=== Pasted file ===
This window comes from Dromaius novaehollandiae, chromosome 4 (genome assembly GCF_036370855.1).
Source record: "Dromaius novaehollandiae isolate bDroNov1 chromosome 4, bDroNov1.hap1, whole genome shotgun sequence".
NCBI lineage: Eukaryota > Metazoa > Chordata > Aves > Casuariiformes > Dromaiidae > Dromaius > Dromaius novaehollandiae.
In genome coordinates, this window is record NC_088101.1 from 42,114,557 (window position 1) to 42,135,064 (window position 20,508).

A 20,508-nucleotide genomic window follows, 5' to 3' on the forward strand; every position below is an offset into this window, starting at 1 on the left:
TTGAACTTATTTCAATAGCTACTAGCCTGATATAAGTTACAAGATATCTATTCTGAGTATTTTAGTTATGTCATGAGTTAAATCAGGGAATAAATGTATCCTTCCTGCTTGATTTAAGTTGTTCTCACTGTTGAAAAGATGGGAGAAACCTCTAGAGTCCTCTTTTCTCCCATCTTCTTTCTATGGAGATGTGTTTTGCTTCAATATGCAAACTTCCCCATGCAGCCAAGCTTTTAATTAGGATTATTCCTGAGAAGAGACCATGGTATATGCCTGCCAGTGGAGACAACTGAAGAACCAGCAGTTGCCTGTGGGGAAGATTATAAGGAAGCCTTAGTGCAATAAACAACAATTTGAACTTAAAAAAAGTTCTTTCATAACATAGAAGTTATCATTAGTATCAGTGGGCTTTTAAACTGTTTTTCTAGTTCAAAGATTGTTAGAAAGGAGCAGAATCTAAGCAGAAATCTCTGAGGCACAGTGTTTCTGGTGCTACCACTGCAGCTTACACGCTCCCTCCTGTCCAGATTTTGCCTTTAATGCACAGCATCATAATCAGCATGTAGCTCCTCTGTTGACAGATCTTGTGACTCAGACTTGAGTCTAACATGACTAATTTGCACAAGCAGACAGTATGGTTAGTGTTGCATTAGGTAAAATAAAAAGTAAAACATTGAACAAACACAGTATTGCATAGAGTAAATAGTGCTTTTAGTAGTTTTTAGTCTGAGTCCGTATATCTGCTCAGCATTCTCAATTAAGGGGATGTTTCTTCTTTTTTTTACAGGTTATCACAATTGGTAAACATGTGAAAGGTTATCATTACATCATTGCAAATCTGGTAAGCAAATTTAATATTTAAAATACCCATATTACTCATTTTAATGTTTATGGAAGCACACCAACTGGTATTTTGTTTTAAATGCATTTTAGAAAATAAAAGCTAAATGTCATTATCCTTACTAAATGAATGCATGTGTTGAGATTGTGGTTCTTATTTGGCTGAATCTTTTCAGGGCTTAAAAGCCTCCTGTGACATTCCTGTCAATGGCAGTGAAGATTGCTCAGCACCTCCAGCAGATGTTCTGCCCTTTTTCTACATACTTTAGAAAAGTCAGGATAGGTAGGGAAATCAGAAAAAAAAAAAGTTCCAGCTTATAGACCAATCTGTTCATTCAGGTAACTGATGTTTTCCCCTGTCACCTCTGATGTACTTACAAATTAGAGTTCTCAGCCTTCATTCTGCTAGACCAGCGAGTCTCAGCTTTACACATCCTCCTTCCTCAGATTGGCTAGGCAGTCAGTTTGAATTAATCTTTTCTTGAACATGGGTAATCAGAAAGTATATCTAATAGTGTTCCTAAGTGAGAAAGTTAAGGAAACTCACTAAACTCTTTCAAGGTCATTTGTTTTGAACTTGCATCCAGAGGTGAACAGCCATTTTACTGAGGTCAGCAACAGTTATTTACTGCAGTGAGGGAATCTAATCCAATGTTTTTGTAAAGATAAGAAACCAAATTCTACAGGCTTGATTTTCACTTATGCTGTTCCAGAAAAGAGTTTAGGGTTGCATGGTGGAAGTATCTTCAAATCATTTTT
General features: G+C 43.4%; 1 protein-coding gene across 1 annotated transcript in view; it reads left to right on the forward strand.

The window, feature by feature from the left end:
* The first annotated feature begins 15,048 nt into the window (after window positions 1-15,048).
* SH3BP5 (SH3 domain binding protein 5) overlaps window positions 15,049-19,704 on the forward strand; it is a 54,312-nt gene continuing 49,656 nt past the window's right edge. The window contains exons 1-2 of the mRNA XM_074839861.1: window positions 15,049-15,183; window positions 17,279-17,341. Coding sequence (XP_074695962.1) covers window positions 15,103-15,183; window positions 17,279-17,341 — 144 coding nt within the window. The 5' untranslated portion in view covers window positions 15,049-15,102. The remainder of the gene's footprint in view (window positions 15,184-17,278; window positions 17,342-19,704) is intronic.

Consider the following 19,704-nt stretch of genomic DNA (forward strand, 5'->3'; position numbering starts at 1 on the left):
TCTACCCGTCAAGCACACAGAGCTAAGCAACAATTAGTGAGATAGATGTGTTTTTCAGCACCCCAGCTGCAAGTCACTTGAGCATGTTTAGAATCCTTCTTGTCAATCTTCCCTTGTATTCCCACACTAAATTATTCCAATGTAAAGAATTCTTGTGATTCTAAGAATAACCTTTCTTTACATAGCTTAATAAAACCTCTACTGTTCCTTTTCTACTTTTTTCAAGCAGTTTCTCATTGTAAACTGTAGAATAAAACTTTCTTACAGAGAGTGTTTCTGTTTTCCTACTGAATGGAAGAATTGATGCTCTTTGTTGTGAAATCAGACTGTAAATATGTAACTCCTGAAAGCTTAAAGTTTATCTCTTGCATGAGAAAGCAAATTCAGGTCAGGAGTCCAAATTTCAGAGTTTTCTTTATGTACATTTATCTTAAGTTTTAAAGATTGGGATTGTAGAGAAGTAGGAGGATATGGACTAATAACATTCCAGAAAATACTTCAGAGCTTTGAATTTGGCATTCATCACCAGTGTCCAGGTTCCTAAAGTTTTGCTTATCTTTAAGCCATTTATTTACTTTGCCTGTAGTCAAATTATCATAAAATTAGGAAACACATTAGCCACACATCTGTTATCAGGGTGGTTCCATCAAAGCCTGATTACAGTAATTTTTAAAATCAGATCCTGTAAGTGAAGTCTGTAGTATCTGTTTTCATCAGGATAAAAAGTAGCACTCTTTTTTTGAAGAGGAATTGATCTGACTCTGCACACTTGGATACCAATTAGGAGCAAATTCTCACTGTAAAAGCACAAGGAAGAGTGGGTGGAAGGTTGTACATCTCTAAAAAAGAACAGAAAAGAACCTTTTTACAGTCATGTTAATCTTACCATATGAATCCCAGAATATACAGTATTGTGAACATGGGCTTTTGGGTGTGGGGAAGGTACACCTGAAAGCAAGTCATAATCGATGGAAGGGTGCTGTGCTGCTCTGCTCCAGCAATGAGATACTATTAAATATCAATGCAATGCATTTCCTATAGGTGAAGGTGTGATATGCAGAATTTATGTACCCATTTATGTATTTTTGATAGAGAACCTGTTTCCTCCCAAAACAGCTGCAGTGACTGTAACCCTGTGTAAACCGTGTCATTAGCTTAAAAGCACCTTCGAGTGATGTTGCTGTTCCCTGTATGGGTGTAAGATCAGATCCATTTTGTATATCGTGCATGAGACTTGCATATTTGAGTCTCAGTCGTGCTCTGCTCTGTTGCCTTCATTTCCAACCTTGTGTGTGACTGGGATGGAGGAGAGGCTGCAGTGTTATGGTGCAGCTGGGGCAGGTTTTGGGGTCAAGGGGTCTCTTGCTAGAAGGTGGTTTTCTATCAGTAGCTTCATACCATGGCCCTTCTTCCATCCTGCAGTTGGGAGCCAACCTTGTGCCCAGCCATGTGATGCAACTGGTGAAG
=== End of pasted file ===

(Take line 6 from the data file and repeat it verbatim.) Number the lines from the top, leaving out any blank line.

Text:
TTGAACTTATTTCAATAGCTACTAGCCTGATATAAGTTACAAGATATCTATTCTGAGTATTTTAGTTATGTCATGAGTTAAATCAGGGAATAAATGTATCCTTCCTGCTTGATTTAAGTTGTTCTCACTGTTGAAAAGATGGGAGAAACCTCTAGAGTCCTCTTTTCTCCCATCTTCTTTCTATGGAGATGTGTTTTGCTTCAATATGCAAACTTCCCCATGCAGCCAAGCTTTTAATTAGGATTATTCCTGAGAAGAGACCATGGTATATGCCTGCCAGTGGAGACAACTGAAGAACCAGCAGTTGCCTGTGGGGAAGATTATAAGGAAGCCTTAGTGCAATAAACAACAATTTGAACTTAAAAAAAGTTCTTTCATAACATAGAAGTTATCATTAGTATCAGTGGGCTTTTAAACTGTTTTTCTAGTTCAAAGATTGTTAGAAAGGAGCAGAATCTAAGCAGAAATCTCTGAGGCACAGTGTTTCTGGTGCTACCACTGCAGCTTACACGCTCCCTCCTGTCCAGATTTTGCCTTTAATGCACAGCATCATAATCAGCATGTAGCTCCTCTGTTGACAGATCTTGTGACTCAGACTTGAGTCTAACATGACTAATTTGCACAAGCAGACAGTATGGTTAGTGTTGCATTAGGTAAAATAAAAAGTAAAACATTGAACAAACACAGTATTGCATAGAGTAAATAGTGCTTTTAGTAGTTTTTAGTCTGAGTCCGTATATCTGCTCAGCATTCTCAATTAAGGGGATGTTTCTTCTTTTTTTTACAGGTTATCACAATTGGTAAACATGTGAAAGGTTATCATTACATCATTGCAAATCTGGTAAGCAAATTTAATATTTAAAATACCCATATTACTCATTTTAATGTTTATGGAAGCACACCAACTGGTATTTTGTTTTAAATGCATTTTAGAAAATAAAAGCTAAATGTCATTATCCTTACTAAATGAATGCATGTGTTGAGATTGTGGTTCTTATTTGGCTGAATCTTTTCAGGGCTTAAAAGCCTCCTGTGACATTCCTGTCAATGGCAGTGAAGATTGCTCAGCACCTCCAGCAGATGTTCTGCCCTTTTTCTACATACTTTAGAAAAGTCAGGATAGGTAGGGAAATCAGAAAAAAAAAAAGTTCCAGCTTATAGACCAATCTGTTCATTCAGGTAACTGATGTTTTCCCCTGTCACCTCTGATGTACTTACAAATTAGAGTTCTCAGCCTTCATTCTGCTAGACCAGCGAGTCTCAGCTTTACACATCCTCCTTCCTCAGATTGGCTAGGCAGTCAGTTTGAATTAATCTTTTCTTGAACATGGGTAATCAGAAAGTATATCTAATAGTGTTCCTAAGTGAGAAAGTTAAGGAAACTCACTAAACTCTTTCAAGGTCATTTGTTTTGAACTTGCATCCAGAGGTGAACAGCCATTTTACTGAGGTCAGCAACAGTTATTTACTGCAGTGAGGGAATCTAATCCAATGTTTTTGTAAAGATAAGAAACCAAATTCTACAGGCTTGATTTTCACTTATGCTGTTCCAGAAAAGAGTTTAGGGTTGCATGGTGGAAGTATCTTCAAATCATTTTT